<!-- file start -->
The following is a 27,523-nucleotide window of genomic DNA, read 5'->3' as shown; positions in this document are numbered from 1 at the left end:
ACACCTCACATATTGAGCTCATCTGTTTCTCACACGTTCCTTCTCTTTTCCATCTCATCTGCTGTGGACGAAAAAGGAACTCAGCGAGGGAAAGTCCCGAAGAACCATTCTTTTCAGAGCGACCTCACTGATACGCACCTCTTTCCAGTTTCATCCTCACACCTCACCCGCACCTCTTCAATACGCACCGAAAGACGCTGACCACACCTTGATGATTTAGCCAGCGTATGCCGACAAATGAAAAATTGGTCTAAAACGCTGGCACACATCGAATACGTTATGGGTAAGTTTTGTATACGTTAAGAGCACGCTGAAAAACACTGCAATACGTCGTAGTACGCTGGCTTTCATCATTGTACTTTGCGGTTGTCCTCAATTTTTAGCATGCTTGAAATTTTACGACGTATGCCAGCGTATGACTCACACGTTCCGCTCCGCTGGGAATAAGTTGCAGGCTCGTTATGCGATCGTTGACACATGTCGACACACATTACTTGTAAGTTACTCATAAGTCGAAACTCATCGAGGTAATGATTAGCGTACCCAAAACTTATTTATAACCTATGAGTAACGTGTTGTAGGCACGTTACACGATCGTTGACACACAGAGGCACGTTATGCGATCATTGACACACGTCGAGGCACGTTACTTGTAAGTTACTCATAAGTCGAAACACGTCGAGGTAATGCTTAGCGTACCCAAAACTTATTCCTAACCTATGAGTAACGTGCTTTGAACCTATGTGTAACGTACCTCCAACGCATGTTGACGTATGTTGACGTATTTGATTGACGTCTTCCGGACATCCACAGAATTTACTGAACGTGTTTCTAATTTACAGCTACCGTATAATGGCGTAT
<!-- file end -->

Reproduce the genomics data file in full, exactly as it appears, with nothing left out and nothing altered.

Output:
The following is a 27,523-nucleotide window of genomic DNA, read 5'->3' as shown; positions in this document are numbered from 1 at the left end:
ACACCTCACATATTGAGCTCATCTGTTTCTCACACGTTCCTTCTCTTTTCCATCTCATCTGCTGTGGACGAAAAAGGAACTCAGCGAGGGAAAGTCCCGAAGAACCATTCTTTTCAGAGCGACCTCACTGATACGCACCTCTTTCCAGTTTCATCCTCACACCTCACCCGCACCTCTTCAATACGCACCGAAAGACGCTGACCACACCTTGATGATTTAGCCAGCGTATGCCGACAAATGAAAAATTGGTCTAAAACGCTGGCACACATCGAATACGTTATGGGTAAGTTTTGTATACGTTAAGAGCACGCTGAAAAACACTGCAATACGTCGTAGTACGCTGGCTTTCATCATTGTACTTTGCGGTTGTCCTCAATTTTTAGCATGCTTGAAATTTTACGACGTATGCCAGCGTATGACTCACACGTTCCGCTCCGCTGGGAATAAGTTGCAGGCTCGTTATGCGATCGTTGACACATGTCGACACACATTACTTGTAAGTTACTCATAAGTCGAAACTCATCGAGGTAATGATTAGCGTACCCAAAACTTATTTATAACCTATGAGTAACGTGTTGTAGGCACGTTACACGATCGTTGACACACAGAGGCACGTTATGCGATCATTGACACACGTCGAGGCACGTTACTTGTAAGTTACTCATAAGTCGAAACACGTCGAGGTAATGCTTAGCGTACCCAAAACTTATTCCTAACCTATGAGTAACGTGCTTTGAACCTATGTGTAACGTACCTCCAACGCATGTTGACGTATGTTGACGTATTTGATTGACGTCTTCCGGACATCCACAGAATTTACTGAACGTGTTTCTAATTTACAGCTACCGTATAATGGCGTAT